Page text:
As noted in the previous post, the KinesTHESES project included a series of negotiated interactions that paired local and non-local artists. Distinct from the artists’ individual projects, these events were an opportunity for the invited artists to contextualize—on their own terms and in dialogue with each other rather than with me as the curator—their artistic concerns and ways of working.
Bringing together Fiona Griffiths and Margaret Dragu was perhaps the most obvious of the KinesTHESES pairings. Both are senior artists who come to performance art by way of dance, movement and choreography. Both integrate their performance practice with professional credentials and teaching experience in traditional and alternative body awareness and health practices. Each of them is something of a pioneer in the way she has carved out a discipline-defying niche by finding unique intersection points of dance, theatre, visual art, performance, and body fitness/wellness training and treatment.
Margaret, for example, is a British Columbia Recreation and Parks Association (BCRPA) Advanced Group Fitness & Yoga Instructor as well as a personal trainer, with more than 45 years experience working with beginners, athletes, dancers, seniors, and clients with clinical conditions. In her BCRPA Directory of Fitness Professionals listing, she describes herself as specializing “in keeping active Baby Boomers active.” Since the coronavirus pandemic began, she has not been teaching fitness classes in institutional settings, although she has kept her professional credentials up to date. She continues this area of her practice by leading personal fitness sessions, working from home via videoconference.
Fiona Griffiths’ health care history includes working as a registered nurse for cardiology intensive care and emergency I.V. teams, acting as a nurse consultant and patient advocate, and more recently training health care workers in the proper use of personal protective equipment. She has also maintained an independent practice in various healing and experiential awareness teachings over the past 30 years, providing craniosacral therapy and Reiki sessions, designing fitness and rehabilitation programs for athletes, performers, cardiac patients, seniors and people with special needs, and conducting classes and workshops in various body awareness practices, including Bodymind Ballwork and the MELT Method. She is currently offering online classes that guide participants using her own hybrid approach to kinetic awareness.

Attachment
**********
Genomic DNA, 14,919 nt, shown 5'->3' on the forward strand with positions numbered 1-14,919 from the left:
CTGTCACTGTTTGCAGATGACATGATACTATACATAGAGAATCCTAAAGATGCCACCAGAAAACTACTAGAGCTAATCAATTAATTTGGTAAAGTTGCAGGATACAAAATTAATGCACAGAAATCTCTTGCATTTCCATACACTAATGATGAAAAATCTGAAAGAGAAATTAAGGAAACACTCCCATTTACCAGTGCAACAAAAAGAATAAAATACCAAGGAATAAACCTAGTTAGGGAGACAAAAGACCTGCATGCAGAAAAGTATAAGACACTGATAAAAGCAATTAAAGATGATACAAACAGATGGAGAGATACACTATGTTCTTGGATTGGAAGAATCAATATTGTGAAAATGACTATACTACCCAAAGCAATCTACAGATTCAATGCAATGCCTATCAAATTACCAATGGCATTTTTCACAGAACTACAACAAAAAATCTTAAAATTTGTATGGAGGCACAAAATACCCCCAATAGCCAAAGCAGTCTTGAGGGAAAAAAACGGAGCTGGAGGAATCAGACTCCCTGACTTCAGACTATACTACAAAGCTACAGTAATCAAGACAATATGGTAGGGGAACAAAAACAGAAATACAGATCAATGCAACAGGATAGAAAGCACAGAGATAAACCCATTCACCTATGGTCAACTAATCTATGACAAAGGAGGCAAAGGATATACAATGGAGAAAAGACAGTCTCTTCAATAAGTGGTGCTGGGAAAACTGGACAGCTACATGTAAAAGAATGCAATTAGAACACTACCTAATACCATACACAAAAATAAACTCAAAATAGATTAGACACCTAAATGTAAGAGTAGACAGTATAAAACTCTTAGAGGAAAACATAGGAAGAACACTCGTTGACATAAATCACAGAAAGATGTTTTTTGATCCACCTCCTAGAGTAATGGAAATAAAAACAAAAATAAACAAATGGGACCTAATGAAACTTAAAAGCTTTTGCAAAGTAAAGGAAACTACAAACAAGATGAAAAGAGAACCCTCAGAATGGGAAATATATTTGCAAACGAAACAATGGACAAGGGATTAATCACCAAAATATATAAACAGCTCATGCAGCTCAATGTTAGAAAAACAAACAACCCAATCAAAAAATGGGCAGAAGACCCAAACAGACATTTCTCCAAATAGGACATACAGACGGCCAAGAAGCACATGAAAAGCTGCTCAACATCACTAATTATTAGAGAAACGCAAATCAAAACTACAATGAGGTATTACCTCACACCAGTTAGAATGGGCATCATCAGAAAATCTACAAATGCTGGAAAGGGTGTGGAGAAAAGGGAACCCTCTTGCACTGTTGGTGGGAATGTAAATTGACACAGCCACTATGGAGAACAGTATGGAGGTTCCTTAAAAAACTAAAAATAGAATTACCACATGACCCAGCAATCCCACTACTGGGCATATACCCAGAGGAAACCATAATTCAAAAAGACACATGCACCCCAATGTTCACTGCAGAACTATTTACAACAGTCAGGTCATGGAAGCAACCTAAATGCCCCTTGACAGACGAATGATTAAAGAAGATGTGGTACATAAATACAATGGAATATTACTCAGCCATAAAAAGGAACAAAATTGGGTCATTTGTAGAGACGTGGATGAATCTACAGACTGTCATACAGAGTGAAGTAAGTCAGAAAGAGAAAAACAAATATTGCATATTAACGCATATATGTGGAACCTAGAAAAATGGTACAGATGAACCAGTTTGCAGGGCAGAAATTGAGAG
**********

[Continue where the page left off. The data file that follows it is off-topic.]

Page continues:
Bringing these two artists together was especially easy because they already had some familiarity with each other’s work and were eager to collaborate on a project. Fiona and Margaret chose to present a hybrid (live streaming along with an in-person audience) performative lecture in which the artists took on the trappings of medical professionals—self-identifying as “doctors,” and also encouraging the visiting audience members to introduce themselves to one another as doctors—to share some of their extensive knowledge about body movement and health. Body Atlas featured four separate modules, interwoven with interactive components, focusing on different “body parts”: hips, hearts, shoulders and brains. Their lecture format included explanations of their process, and so requires little additional commentary or context provision here.
There are two sets of documents from Body Atlas provided here. The first is a video version of the performance, edited by Margaret Dragu, that combines material from the livestream feed, material shot at the event via a mobile second camera operated by Golboo Amani, and additional “pre-roll” material created by Margaret before and during her residency in Toronto as part of the project. This video, distilled from multiple sources, focusing on highlights from the event, and specifically crafted for post-performance consumption, can be considered the artists’ “official” record of the event.
The second set of documents is a recording of the original livestream—a “dead” livestream as Margaret sometimes refers to such documents. While Margaret has been hosting livestream events for some time, beginning well before the Covid pandemic ushered in an era of livestreamed and hybrid events, her feeling is that a post-event recording of a livestream has considerably less appeal than an actual live feed. Hence her fealty to carefully edited post-event documents. For those with the patience or curiosity to sit through the longer, single-perspective and single-microphone recording, this dead-livestream has been broken into three parts, arranged chronologically, due to file size concerns. I have removed the first 18 minutes of the broadcast, which began as audience members were still arriving before the introduction of the performance, as well as several minutes at the end after the performance concluded.